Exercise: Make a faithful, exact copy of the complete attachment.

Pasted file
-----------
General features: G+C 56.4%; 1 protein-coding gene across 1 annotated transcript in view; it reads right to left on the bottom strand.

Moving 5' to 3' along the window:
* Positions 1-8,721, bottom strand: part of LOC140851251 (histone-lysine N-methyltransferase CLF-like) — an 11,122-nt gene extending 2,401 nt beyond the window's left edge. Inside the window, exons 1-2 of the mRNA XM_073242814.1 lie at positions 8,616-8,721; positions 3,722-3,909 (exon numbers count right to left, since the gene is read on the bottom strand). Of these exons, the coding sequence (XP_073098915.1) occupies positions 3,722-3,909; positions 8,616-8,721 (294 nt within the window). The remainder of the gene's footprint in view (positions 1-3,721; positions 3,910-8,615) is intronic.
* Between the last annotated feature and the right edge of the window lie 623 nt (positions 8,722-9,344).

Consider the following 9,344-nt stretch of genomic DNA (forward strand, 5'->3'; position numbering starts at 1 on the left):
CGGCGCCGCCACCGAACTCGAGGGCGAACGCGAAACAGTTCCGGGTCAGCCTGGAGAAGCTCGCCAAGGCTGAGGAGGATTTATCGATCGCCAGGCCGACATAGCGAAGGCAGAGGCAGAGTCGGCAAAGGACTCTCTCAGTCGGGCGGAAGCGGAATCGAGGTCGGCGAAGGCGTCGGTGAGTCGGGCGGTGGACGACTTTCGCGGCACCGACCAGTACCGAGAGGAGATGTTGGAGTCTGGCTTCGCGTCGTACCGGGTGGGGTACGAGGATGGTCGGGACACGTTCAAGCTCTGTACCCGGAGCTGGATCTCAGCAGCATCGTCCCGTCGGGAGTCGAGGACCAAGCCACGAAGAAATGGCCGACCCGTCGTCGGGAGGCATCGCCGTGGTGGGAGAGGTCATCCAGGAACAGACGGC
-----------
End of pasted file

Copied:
General features: G+C 56.4%; 1 protein-coding gene across 1 annotated transcript in view; it reads right to left on the bottom strand.

Moving 5' to 3' along the window:
* Positions 1-8,721, bottom strand: part of LOC140851251 (histone-lysine N-methyltransferase CLF-like) — an 11,122-nt gene extending 2,401 nt beyond the window's left edge. Inside the window, exons 1-2 of the mRNA XM_073242814.1 lie at positions 8,616-8,721; positions 3,722-3,909 (exon numbers count right to left, since the gene is read on the bottom strand). Of these exons, the coding sequence (XP_073098915.1) occupies positions 3,722-3,909; positions 8,616-8,721 (294 nt within the window). The remainder of the gene's footprint in view (positions 1-3,721; positions 3,910-8,615) is intronic.
* Between the last annotated feature and the right edge of the window lie 623 nt (positions 8,722-9,344).

Consider the following 9,344-nt stretch of genomic DNA (forward strand, 5'->3'; position numbering starts at 1 on the left):
CGGCGCCGCCACCGAACTCGAGGGCGAACGCGAAACAGTTCCGGGTCAGCCTGGAGAAGCTCGCCAAGGCTGAGGAGGATTTATCGATCGCCAGGCCGACATAGCGAAGGCAGAGGCAGAGTCGGCAAAGGACTCTCTCAGTCGGGCGGAAGCGGAATCGAGGTCGGCGAAGGCGTCGGTGAGTCGGGCGGTGGACGACTTTCGCGGCACCGACCAGTACCGAGAGGAGATGTTGGAGTCTGGCTTCGCGTCGTACCGGGTGGGGTACGAGGATGGTCGGGACACGTTCAAGCTCTGTACCCGGAGCTGGATCTCAGCAGCATCGTCCCGTCGGGAGTCGAGGACCAAGCCACGAAGAAATGGCCGACCCGTCGTCGGGAGGCATCGCCGTGGTGGGAGAGGTCATCCAGGAACAGACGGC